These are copies of articles published in news sources about my Ph.D. work.
University of Sydney News - Volume 22 No. 35 - 23 October 1990
Astronomers at the Anglo-Australian Telescope in New South Wales - including Dr Richard Hunstead, Senior Lecturer, and PhD student Mr David Mar, both of this University's Department of Astrophysics - have used a new instrument developed at University College London to probe hydrogen gas clouds near the edge of the observable universe. These clouds are believed to be in pristine condition since the time of the 'Big Bang' and may hold vital clues about the way galaxies formed, which remains one of the most intriguing problems in modern astronomy.
The clouds are much colder than previously thought - between five and ten thousand degrees rather than the 30 thousand degrees predicted by the favourite theories. The consequences of this difference are far-reaching and have already generated intense speculation as to the true nature of the clouds. They may be much denser than originally supposed and resemble long filaments or sheets. Alternatively, the low temperature may be an indication that the gas is expanding and cooling very efficiently. In either case it is clear that the new observations will change profoundly our view of the early universe.
The new instrument in operation at the Anglo-Australian Telescope at Siding Spring Observatory in NSW is an echelle spectrograph enabling astronomers to study spectra with both high resolution for detail and wide coverage across the spectrum. In conjunction with the spectrography, the team used the Image Photon Counting System, a very sensitive light detector. This combination of instruments represents a powerful tool for exploring conditions in distant hydrogen clouds.
The team looked at the spectra of quasars. Quasars are the most remote objects in the known universe at distances so great that, in some cases, the light now being received from them left the quasar twelve billion years ago. On its long journey through the universe, the quasar light passes through distant galaxies and clouds of intergalactic hydrogen gas. Each time a cloud is intersected, some of the light is absorbed, leaving a characteristic imprint - or absorption line - in the spectrum of the quasar. It is by measuring these absorption lines that astronomers can glean precious information on conditions prevailing in the universe's infancy. Were it not for the enormous energy output from quasars, these distant regions would remain hidden, even from the most powerful telescopes.
Astronomers refer to the part of each quasar spectrum that is particularly rich in absorption lines as the 'Lyman alpha forest.' The actual shapes of the lines give important clues to physical conditions in the clouds, such as the temperature. Until now, even the best available instruments gave only a blurred view of the lines that was not good enough to make a proper temperature measurement. In this study, the four astronomers recorded 79 Lyman alpha lines with a resolution twenty times better than most previous observations. Their startling discovery was that the lines are much narrower than expected from the popular theoretical predictions.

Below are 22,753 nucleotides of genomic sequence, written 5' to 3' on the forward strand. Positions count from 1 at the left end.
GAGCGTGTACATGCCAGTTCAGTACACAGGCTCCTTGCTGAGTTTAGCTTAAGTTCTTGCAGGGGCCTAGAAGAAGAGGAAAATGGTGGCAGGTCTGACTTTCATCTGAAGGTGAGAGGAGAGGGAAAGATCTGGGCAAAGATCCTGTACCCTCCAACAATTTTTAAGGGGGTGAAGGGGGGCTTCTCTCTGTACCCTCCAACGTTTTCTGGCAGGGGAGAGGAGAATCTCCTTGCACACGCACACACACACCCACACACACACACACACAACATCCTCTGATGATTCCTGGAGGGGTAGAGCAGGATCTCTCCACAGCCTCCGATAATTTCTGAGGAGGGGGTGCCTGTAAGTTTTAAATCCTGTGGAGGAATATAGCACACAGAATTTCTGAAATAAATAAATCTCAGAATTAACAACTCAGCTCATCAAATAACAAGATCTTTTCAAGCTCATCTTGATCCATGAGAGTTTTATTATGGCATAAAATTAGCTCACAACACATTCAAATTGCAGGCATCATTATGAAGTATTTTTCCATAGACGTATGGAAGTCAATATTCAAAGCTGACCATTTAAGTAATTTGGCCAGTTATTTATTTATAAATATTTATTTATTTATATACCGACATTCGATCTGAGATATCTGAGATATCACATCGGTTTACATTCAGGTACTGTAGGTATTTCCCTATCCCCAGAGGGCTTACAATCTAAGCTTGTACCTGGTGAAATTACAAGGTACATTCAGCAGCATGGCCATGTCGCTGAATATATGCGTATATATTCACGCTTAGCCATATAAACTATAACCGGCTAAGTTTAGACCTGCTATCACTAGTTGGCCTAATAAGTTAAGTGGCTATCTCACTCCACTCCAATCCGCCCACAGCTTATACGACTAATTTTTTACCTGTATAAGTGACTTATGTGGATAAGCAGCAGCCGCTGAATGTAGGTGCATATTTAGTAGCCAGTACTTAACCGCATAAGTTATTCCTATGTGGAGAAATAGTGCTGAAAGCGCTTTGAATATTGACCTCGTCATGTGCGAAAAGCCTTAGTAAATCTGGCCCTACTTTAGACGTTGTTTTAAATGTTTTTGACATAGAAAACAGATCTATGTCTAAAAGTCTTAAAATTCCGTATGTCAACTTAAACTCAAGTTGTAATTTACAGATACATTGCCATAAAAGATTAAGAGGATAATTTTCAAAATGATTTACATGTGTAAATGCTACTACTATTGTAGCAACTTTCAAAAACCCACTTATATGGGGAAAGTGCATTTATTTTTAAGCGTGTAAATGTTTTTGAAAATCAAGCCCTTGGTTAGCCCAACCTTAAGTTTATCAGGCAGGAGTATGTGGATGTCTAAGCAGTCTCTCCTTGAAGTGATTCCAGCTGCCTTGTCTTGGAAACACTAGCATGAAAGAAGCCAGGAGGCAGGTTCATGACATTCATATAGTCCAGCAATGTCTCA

Results of the research appeared in the 15 October issue of the Monthly Notices of the Royal Astronomical Society.
Figure caption: A diagram of data received (above), illustrating how light is absorbed by Lyman alpha clouds. The team has now analysed the shapes of the absorption lines.
The Australian - 14 November 1990, page 26
By DIANA THORP
A group of astronomers funded by the British and Australian Governments have broken new ground in the study of hydrogen clouds.
Based at the Ang1o—Australian Telescope in NSW, and using a new instrument that was developed at the University College, London, the group has been probing the hydrogen gas clouds near the edge of the observable universe.
These clouds are believed to have been left in pristine condition since the the time of the "Big Bang" and may hold vital clues about the way galaxies formed.
The team discovered that the clouds are much colder than previously thought - between 5000 and 10,000 degrees rather than the previously assumed 30,000 degrees.
This is significant because no one has ever measured the temperature of these clouds before, according to Mr David Mar, one of the team members and a member of the Department of Astrophysics at the University of Sydney.
"These clouds were previously thought to be very hot, large objects, but now we think that if the temperatures are less, then to have the same density that we observe they have to be very small," Mr Mar said.
The new instrument, an echelle spectrograph, enables astronomers to study spectra with both high resolution for detail and wide coverage across the spectrum.
In conjunction with this spectograph, the team used the Image Photon Counting System, a sensitive light detector.
The combination of these instruments results in a powerful tool for exploring the conditions in the distant hydrogen clouds.
They also allow the study of quasars, the most remote objects in the known universe, at distances so great that, in some cases, the light now being received from them left the quasar 12 billion years ago.
By the time the light reaches Earth, much of it has been absorbed by distant galaxies and clouds of intergalactic hydrogen gas. Each time a cloud is intersected, a characteristic imprint, or absorption line, is left in the spectrum of the quasar, and by measuring these absorption lines astronomers are able to establish conditions in the universe's infancy.